APA Citation Style
APA stands for American Psychological Association. This citation style is commonly used by writers and students in fields of Social Sciences, such as Psychology, Linguistics, Sociology, Economics, and Criminology. APA Style provides fairly comprehensive guidelines for writing academic papers regardless of subject or discipline.
When working with The APA (American Psychological Association) for citation and referencing, two basic elements are required: inputting in-text citations throughout your work and adding a reference list at the end of your entire write up or project.
Throughout your write up: In-text citations
In-text citations are citations that are within the main body of the text and refer to a direct quote or paraphrase. These will correspond to a reference in your main reference list at the end of your entire work. The format of these citations includes the surname of the author and date of publication only.
Add information about the source used within the writings of your work following this format
- the name of the author or authors
- the year of publication
- the page number (see below for further explanation).
An example: author Laura Daniel, this takes the form:
Daniel (2006) states… Or … (Daniel, 2006).
Citations may be placed at the end of a sentence before the concluding punctuation in brackets.
An example is given below when paraphrasing a source in your own words within your writing.
Encouraging students to memorize information and then testing their memory has been a consistent criterion of pedagogy (Broudy, 1998).
Broudy (1998, p. 8) explains that memorization does not result in an ability to solve problems.
When using quotation (this means using exact same words from the source with no distortion)
Broudy (1998, p. 9) argues that “on the common criteria for schooling, our sample citizen has failed because he cannot replicate the necessary skill or apply the relevant principles”.
At the end: References
At the end of your work/write up, a list of references should be included; a single list of all the sources of information you have cited in your assignment. This reference list is written on a new page with the title “References”. This title should be written at the center of the page. Each entry should have a hanging indent. When using a hanging indent, it means that the first line of your reference will line up with the left margin, and each line after will be indented one-half inch from the left margin (like a mini paragraph).
Each list item requires specific bibliographic information. For example, in the case of a book, ‘bibliographical details’ refers to: author/editor, year of publication, title, edition, place of publication, and publisher, as found in the title pages (some details will vary depending on the book).
List each item in alphabetical order (by author surname). Titles should be in italics. All of the references included in the list must also be cited in the text.
Knowing when to include page numbers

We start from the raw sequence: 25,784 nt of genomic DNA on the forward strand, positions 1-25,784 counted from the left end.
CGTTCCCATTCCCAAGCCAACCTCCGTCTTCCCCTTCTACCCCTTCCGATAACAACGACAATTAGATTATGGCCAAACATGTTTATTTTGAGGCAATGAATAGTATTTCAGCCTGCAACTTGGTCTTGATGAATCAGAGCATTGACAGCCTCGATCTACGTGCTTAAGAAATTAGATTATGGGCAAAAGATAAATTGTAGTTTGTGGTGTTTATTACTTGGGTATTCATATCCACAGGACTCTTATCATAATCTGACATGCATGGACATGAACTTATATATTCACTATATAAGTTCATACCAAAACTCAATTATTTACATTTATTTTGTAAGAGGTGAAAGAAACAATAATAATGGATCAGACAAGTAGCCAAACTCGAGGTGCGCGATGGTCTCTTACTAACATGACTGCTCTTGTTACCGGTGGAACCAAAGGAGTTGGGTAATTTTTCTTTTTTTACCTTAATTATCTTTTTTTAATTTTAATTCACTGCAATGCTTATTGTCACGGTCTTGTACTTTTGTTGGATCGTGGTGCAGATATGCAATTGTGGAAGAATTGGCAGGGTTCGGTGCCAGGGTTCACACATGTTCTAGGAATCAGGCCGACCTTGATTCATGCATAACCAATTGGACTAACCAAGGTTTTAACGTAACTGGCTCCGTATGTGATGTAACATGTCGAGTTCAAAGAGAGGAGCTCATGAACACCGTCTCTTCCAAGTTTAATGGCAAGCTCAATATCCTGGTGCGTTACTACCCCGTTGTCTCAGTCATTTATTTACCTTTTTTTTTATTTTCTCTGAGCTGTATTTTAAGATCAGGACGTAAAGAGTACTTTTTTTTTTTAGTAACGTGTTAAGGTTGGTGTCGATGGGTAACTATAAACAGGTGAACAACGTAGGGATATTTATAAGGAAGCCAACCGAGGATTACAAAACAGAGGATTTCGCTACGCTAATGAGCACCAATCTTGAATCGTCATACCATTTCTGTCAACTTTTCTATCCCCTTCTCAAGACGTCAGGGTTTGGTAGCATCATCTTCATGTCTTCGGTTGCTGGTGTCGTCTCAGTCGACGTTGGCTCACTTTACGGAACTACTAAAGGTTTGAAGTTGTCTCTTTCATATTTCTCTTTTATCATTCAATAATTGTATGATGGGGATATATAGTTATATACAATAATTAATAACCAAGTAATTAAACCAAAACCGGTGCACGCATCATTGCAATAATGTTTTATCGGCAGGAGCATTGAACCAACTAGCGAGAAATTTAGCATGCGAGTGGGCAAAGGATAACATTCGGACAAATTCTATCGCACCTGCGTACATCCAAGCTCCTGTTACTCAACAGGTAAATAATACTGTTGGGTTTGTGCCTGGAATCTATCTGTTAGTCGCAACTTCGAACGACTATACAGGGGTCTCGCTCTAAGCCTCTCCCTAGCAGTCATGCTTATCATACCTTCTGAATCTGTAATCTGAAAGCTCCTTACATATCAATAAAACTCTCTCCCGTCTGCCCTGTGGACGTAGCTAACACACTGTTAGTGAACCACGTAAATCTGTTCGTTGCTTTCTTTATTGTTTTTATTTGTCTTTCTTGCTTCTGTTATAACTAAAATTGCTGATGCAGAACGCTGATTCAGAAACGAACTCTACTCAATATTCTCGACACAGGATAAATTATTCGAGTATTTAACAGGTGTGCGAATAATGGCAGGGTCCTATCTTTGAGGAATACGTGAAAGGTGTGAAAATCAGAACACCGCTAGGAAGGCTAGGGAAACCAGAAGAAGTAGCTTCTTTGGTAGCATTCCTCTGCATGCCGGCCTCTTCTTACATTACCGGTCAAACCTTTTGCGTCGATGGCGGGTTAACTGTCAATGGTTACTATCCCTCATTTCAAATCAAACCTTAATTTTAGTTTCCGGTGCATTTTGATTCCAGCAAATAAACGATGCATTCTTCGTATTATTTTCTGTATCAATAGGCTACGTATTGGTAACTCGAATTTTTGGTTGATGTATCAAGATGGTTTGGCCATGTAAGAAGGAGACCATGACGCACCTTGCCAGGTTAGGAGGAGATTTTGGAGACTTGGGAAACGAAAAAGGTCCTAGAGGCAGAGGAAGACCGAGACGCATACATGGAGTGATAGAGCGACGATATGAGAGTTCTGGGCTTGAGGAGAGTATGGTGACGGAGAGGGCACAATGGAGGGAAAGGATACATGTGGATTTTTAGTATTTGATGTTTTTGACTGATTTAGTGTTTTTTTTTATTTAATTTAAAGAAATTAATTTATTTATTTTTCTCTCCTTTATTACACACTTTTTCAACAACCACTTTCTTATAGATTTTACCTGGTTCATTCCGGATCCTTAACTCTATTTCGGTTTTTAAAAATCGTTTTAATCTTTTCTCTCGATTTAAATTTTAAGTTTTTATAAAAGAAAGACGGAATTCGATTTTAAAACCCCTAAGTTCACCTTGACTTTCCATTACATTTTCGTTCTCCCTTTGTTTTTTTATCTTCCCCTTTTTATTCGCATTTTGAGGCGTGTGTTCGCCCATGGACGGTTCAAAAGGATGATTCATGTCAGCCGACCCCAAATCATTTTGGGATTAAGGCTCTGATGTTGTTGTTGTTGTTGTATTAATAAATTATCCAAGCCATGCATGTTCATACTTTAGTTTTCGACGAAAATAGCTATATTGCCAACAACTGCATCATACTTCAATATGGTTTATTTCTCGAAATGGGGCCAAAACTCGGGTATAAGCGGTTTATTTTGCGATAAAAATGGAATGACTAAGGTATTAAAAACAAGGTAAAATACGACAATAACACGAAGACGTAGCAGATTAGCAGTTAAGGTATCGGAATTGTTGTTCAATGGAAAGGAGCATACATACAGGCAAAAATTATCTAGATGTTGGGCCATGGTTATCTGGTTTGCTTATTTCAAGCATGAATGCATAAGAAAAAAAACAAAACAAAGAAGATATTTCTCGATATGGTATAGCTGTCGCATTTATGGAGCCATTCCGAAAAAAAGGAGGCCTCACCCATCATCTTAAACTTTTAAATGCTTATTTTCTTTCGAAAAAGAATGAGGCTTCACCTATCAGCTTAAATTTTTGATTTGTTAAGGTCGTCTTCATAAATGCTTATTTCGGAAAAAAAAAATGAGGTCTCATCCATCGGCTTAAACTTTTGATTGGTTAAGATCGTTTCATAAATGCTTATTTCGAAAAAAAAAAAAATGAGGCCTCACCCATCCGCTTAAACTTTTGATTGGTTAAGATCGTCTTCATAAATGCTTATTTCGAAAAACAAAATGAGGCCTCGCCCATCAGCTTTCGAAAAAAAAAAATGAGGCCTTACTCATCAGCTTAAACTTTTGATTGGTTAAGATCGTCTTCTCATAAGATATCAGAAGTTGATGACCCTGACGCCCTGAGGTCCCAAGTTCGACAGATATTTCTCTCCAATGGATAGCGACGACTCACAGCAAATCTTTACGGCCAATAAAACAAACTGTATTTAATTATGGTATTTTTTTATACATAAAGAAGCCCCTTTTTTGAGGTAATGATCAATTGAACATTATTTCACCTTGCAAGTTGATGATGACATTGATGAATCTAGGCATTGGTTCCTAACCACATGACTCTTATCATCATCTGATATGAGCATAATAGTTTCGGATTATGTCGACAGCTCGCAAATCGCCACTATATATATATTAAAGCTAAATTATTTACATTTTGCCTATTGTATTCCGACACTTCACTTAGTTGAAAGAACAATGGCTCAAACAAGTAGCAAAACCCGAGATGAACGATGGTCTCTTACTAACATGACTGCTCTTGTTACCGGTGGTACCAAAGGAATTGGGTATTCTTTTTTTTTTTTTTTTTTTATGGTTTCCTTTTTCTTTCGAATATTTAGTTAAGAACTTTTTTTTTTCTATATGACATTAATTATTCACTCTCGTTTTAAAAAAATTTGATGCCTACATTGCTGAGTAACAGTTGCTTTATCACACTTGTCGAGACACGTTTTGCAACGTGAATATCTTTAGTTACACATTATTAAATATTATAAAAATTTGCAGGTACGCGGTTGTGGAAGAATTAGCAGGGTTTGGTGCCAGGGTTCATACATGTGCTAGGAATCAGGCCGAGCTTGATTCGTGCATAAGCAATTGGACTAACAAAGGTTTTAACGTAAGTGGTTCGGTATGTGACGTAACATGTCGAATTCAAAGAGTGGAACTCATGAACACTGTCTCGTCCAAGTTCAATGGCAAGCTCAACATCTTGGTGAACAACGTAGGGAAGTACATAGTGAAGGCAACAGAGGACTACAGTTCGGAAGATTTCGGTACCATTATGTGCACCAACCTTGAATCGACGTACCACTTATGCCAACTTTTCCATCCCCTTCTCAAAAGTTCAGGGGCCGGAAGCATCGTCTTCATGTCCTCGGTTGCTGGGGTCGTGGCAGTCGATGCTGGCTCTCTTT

Page numbers are required when you quote a source (reproducing a material word for word). When paraphrasing or referring to an idea contained in another work, the APA publications manual 6th edition. (p. 171) encourages you to provide page numbers, to help the reader locate the information in a long text. Use the abbreviation “p.” (for one page) or “pp.” (for multiple pages) before listing the page number(s). Use an en dash for page ranges.
However, this is not a ‘compulsory’ requirement. You could further confirm this by checking with your lecturer about their preferences on the inclusion or exclusion of page numbers for paraphrased information in your assignments.
An APA reference list must:
Start the referencing on a new page at the end of the entire write up (or project).
This should be centered.
It should be written alphabetically starting with the name of the first author (or title if the author isn’t known, in this case, a, an and they should be ignored)
Important guidelines to note when referencing with APA Reference:
- Author rules
The author’s initials should be separated and end with a full stop.
An example: Daniel. L.P
When there is more than one author the names are separated with a comma and an ampersand
An example: Daniel, L.P., Doolittle, S., & Brad, C
For authors with the same surnames and initials, names should be added in square brackets.
An example: Jonathan, M. [Michael].
- Dates rules
This refers to the publishing date but if the date is not known ‘n.d’ should be used in the place of the supposed date.
An example: Jonathan, M.K (n.d)
- Title rules
The format used here changes depending on how the source was gotten, online, or a paper copy.
- Publisher rules
If the source being referenced was published in the United States, then the city and two letter state code must be stated. An example: Trenton, NJ
When not published in the United States, the city and country should be written.
An example: Florence, Italy
Author’s surname, initial (s). (Date published). Title of source. Location of publisher: publisher. Retrieved from URL
Note: Retrieved is used when the source is gotten online.